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The decision to downsize may come in a flash, or it may require lengthy consideration. Downsizing can and should be a fun, memorable time with your friends and family. Many homeowners near or in retirement find themselves owing little or nothing on their property, often making the home their largest investment. That home equity can be tapped into to be invested to help with later expenses, or to finance the move to a smaller home.

If you research your options, you’re less likely to get locked into a situation that doesn’t meet your expectations and leads to another move. It often pays to find a real estate agent who works with seniors, such as an agent who has earned the Seniors Real Estate Specialist credential.

Less space doesn’t necessarily translate into less money. For example, you might want to relocate downtown, and find that condos are in short supply and priced out of your reach. Many homeowners sell their homes for, say, $400,000 to $500,000 but find that they will have to spend at least that much for a condo in the city. Many agents recommend newly redeveloped suburban town centers that offer urban amenities.

What is the best way to deal with a home that’s too now, in your later years? Generally, homeowners have two choices: downsize—selling the home and buying a cheaper one; or taking out a reverse mortgage—a loan that need not be repaid until the home is sold. Most owners have been free of mortgage payments for many years and just don’t want to take on a new debt with a reverse mortgage.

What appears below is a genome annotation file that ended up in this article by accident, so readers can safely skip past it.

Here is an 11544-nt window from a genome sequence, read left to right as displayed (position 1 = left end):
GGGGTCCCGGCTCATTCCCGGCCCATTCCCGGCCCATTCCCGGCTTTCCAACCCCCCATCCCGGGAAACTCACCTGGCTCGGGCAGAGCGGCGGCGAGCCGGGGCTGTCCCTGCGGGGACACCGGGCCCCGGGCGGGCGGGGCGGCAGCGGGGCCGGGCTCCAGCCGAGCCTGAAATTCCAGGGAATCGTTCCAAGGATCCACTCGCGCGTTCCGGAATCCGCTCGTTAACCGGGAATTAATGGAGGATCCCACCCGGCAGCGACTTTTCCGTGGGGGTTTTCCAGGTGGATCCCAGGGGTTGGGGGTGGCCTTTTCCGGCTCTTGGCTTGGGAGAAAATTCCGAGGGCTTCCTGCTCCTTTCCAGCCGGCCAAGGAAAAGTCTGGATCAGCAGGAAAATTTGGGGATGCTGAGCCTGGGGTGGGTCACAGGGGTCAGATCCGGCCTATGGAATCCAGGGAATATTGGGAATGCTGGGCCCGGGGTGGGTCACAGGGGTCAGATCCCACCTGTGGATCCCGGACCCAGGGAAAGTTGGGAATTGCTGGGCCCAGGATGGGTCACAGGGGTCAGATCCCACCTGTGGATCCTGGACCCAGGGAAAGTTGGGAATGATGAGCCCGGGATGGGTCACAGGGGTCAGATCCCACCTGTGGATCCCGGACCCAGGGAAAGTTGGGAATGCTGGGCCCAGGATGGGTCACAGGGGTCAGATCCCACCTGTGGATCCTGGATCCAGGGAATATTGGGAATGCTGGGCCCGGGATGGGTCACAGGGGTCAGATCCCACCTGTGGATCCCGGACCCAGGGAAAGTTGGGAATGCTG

Like most financial matters, the best choice depends on your individual circumstances. How solid are your other income sources? How well could downsizing proceeds be invested to produce income? Do you want to leave assets to heirs? And, of course, what’s your health and life expectancy? Many wrestle with the choice; 9 out of 10 choose downsizing.

Houses that sold 40 years ago for $65,000 are now selling for easily quadruple the original selling price. Older homeowners would rather take these funds and retire comfortably to the suburbs or even out of state and be able to provide their heirs an inheritance rather than remain in too much house for the sake of convenience.

Downsizing is straightforward. Sell the old home for $400,000 and buy a new one for $250,000, then put the remaining $150,000 to work—spend it gradually, invest in securities that pay interest or dividends, or buy an annuity that will provide a steady income for life.

When downsizing, you have complete control over the cash left after the new home is purchased. You can spend it, invest it, pass it to family members, or whatever else you want to do. Also, you’ll extract all the equity from the old home, while a reverse mortgage may free up only half.

 

But, of course, there’s no guarantee how long that cash-from-equity will last, unless it’s put into an annuity that will pay income for life. Financial calculations don’t always favor downsizing, because the new property often takes all or nearly all the proceeds from the old one.

Usually the only way to have a decent profit from a downsizing sale is a reduction in living conditions. Clients often want a smaller home but no less luxury. They want a kitchen with a big island, granite countertops and stainless-steel appliances, and a master suite on the first floor. In newer but smaller homes with those features, the trade-off may be smaller secondary bedrooms and less storage.

When the time comes to retire, you’ll have to weigh the pros and cons of whether you want to move and downsize. Consider all your options carefully and make sure you crunch all the numbers you can.